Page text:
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Transcript
October 6, 2003
Diet for Gout
Gout and kidney stones can be caused by high levels
of uric acid. Most of the uric acid (85%) is made by
the body. You may need to take medication to
reduce the amount of uric acid the body makes, or to
help the body to get rid of extra uric acid. Purines in
the diet can also increase uric acid levels. By
following these dietary guidelines you will lower the
purines in your diet, which may lower the small
portion (15%) of the uric acid in your blood that
comes from foods or beverages.
GUIDELINES
GUIDELINES (cont’d)
Between flare ups or chronic gout:
In between flare ups (when you do not
have symptoms of gout), or if you have
chronic gout:
1. Continue to drink at least 8 cups of
fluid daily, at least half as water.
2. Continue to limit alcohol intake.
Discuss alcohol use with your
doctor.
When you are having an acute attack of gout:
1. Drink two or three litres (8 to 12 cups) of fluid
daily, at least half as water.
2. Limit your intake of alcohol or do not drink
alcohol. Alcohol can result in a build up of uric
acid in the body. If you choose to drink, do not
drink more than one drink three times per week. If
you are unsure about the use of alcohol, discuss it
with your doctor.
3. Look at the Purine Content of Foods chart on the
back of this page.
Avoid foods on the High Purine List.
Use in moderation the foods on the Moderate
Purine list.
Eat foods daily on the Low Purine list.
4. Eat only a moderate amount of protein. Good
1
protein sources are tofu and low fat milk products,
with small amounts of peanut butter and eggs.
Eat less meat, fish, and poultry (to a maximum of
4-6 ounces per day).
5. Emphasize high carbohydrate foods (breads,
cereals, rice, pasta, vegetables and fruits).
3. Follow a normal, nutritious diet,
using Canada’s Food Guide to
plan meals. Continue to use caution
with the foods on the High Purine
list. Eat only a moderate amount of
protein.
4. Maintain a desirable body weight.
Being overweight can result in a
build up of uric acid in the body. If
you need to lose weight, reduce it
gradually: 0.5-1.0 kg (1-2 pounds)
per week. Rapid weight loss may
cause an attack of gout. Follow a
sensible, balanced diet to lose
weight. Do not fast or follow a high
protein diet to lose weight because
these can make gout worse.
1
Yamakita J., et al. (1998). Effect of tofu (bean
curd) ingestion and on uric acid
metabolism in healthy and gouty subjects.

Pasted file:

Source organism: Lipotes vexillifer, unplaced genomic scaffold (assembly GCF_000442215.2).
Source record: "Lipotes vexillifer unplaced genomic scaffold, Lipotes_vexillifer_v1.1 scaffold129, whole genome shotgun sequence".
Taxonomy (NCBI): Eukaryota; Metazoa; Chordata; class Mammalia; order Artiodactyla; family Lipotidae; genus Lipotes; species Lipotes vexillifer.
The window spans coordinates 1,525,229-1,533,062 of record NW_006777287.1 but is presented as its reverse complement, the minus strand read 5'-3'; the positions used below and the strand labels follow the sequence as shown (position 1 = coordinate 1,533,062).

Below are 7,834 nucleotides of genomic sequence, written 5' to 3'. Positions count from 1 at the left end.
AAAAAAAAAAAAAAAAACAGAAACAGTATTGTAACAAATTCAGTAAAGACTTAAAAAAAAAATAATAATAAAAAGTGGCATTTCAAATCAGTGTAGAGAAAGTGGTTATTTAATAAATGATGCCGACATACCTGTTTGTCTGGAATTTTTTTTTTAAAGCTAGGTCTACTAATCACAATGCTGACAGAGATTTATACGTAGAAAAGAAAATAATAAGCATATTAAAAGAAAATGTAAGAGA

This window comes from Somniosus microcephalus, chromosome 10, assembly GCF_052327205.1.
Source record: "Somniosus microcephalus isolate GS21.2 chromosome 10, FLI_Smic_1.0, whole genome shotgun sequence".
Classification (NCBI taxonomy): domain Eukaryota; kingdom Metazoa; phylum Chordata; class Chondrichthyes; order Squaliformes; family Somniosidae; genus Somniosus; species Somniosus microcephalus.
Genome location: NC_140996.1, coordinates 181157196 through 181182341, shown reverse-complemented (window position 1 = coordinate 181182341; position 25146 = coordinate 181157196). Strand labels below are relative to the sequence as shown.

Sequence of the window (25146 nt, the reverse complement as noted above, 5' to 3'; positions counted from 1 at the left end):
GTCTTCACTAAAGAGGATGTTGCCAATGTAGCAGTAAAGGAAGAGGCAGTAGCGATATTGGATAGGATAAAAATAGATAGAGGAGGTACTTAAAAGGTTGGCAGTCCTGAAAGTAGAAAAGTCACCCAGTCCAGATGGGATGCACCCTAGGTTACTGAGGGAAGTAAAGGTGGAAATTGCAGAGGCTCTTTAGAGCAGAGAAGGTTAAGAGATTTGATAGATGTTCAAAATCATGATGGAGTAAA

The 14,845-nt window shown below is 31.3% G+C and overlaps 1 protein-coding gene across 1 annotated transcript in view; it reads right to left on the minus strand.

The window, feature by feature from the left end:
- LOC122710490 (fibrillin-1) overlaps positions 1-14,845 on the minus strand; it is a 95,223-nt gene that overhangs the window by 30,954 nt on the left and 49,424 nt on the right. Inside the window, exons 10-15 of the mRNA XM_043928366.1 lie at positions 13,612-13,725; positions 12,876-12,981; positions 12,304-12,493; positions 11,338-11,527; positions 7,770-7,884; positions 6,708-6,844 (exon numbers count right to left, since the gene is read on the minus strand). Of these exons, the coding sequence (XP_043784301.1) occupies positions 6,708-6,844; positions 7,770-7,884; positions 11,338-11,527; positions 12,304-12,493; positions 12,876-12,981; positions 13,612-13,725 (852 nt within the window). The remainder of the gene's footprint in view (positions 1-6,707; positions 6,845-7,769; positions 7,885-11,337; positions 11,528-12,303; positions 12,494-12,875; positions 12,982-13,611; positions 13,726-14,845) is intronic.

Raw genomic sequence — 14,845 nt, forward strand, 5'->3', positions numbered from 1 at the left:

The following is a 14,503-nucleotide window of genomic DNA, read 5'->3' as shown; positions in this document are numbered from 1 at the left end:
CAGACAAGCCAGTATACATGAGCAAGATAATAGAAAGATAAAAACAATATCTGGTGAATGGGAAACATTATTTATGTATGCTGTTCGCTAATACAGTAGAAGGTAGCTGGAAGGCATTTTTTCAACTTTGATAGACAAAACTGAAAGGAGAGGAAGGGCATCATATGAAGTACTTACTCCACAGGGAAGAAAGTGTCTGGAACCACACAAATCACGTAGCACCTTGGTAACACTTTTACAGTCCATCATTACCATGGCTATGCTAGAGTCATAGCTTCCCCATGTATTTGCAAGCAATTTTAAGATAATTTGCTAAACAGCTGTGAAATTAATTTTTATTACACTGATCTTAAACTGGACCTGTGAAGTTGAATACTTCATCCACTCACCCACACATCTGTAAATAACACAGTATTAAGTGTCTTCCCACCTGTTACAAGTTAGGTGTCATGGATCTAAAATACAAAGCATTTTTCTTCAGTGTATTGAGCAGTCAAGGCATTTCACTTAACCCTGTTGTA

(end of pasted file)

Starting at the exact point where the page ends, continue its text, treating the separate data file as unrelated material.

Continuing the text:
Adv Exp Med Biol, 431, 839-42.
For more information, contact:
6. Limit the fats in your diet by choosing lean meats,
fish, skinless poultry, and low fat milk products.
Don’t eat deep fried foods and high fat desserts,
and limit added fats like butter, margarine, oils,
and salad dressings to 3-6 teaspoons per day.
The Arthritis Society
Toll-free: 1-800-321-1433
Website: http://www.arthritis.ca
This information is not meant to replace the medical counsel of your doctor or individual
consultation with a registered dietitian. This information may only be used in its entirety.
DIAL-A-DIETITIAN NUTRITION INFORMATION SOCIETY OF B.C.
Greater Vancouver: (604) 732-9191
Toll-Free in B.C.: 1-800-667-3438
Web site: http://www.dialadietitian.org
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Diet for gout (cont’d)
October 6, 2003
PURINE CONTENT OF FOODS
FOOD GROUP
LOW PURINE
(150-825 mg purines/100 g)2
USE AS DESIRED
USE IN MODERATION
AVOID
rice
2
Limit to 2/3 cup raw daily:
2
• oatmeal
3
cornbread
Limit to 1/4 cup raw daily:
2
2
• wheat bran , wheat germ
3
2
2,3
Fruit
All , including juices
Vegetables
Most vegetables
Protein Foods
eggs , nuts
peanut butter
Choose lean meats,
poultry without the
skin, and fish. Cook
without added fat.
2,3
All
Milk & Milk
Products
HIGH PURINE
(50-150 mg purines/100 g)2
breads & cereals
3
noodles
Breads and
Cereals
MODERATE PURINE
(0-50 mg purines/100 g)2
2,3
Limit to 1/2 cup serving
2
daily :
• asparagus, cauliflower,
spinach, mushrooms,
green peas
2
2,3
Limit of 1-2 servings daily :
2
• meat, poultry (2-3 oz)
2
• fish, shellfish (2-3 oz)
2
• dried peas/beans/lentils
(1 cup cooked)
2,3
2,3
2
liver , kidney , heart ,
2,3
2,3
brains , sweetbreads ,
3
3
game meats , goose ,
3
2,3
partridge , anchovies ,
2,3
2,3
sardines , mackerel ,
2,3
2,3
herring , scallops ,
3
mussels
2,3
Choose low fat
products
2,3
2,3
All (in moderation)
Fats & Oils
Gravy
Limit use of fats & oils
Soup
vegetable soups made
2
vegetable stocks
meat soups and broths
2
2,3
meat extracts (e.g.
Oxo, Bovril)
yeast taken as a
3
supplement
Other
Mincement
2,3
sugar syrup, sweets
2,3
geletin
3
soft drinks, tea coffee
3
cereal beverages
3
(Postum)
chocolate,
3
custard, pudding
white sauce
3
3
condiments, salt, herbs
3
olives, pickles, relishes
3
vinegar, popcorn
2
3
Pennington, J. A. (1998). Bowes & Church's food values of portions commonly used (17th ed.). Philadelphia:
Lippincott-Raven Publishers.
Mahan, L. K., & Escott-Stump, S. (Eds.). (2000). Krause's food, nutrition and diet therapy (10th ed.). Philadelphia:
W.B. Saunders Company.
This information is not meant to replace the medical counsel of your doctor or individual
consultation with a registered dietitian. This information may only be used in its entirety.
DIAL-A-DIETITIAN NUTRITION INFORMATION SOCIETY OF B.C.
Greater Vancouver: (604) 732-9191
Toll-Free in B.C.: 1-800-667-3438
Web site: http://www.dialadietitian.org
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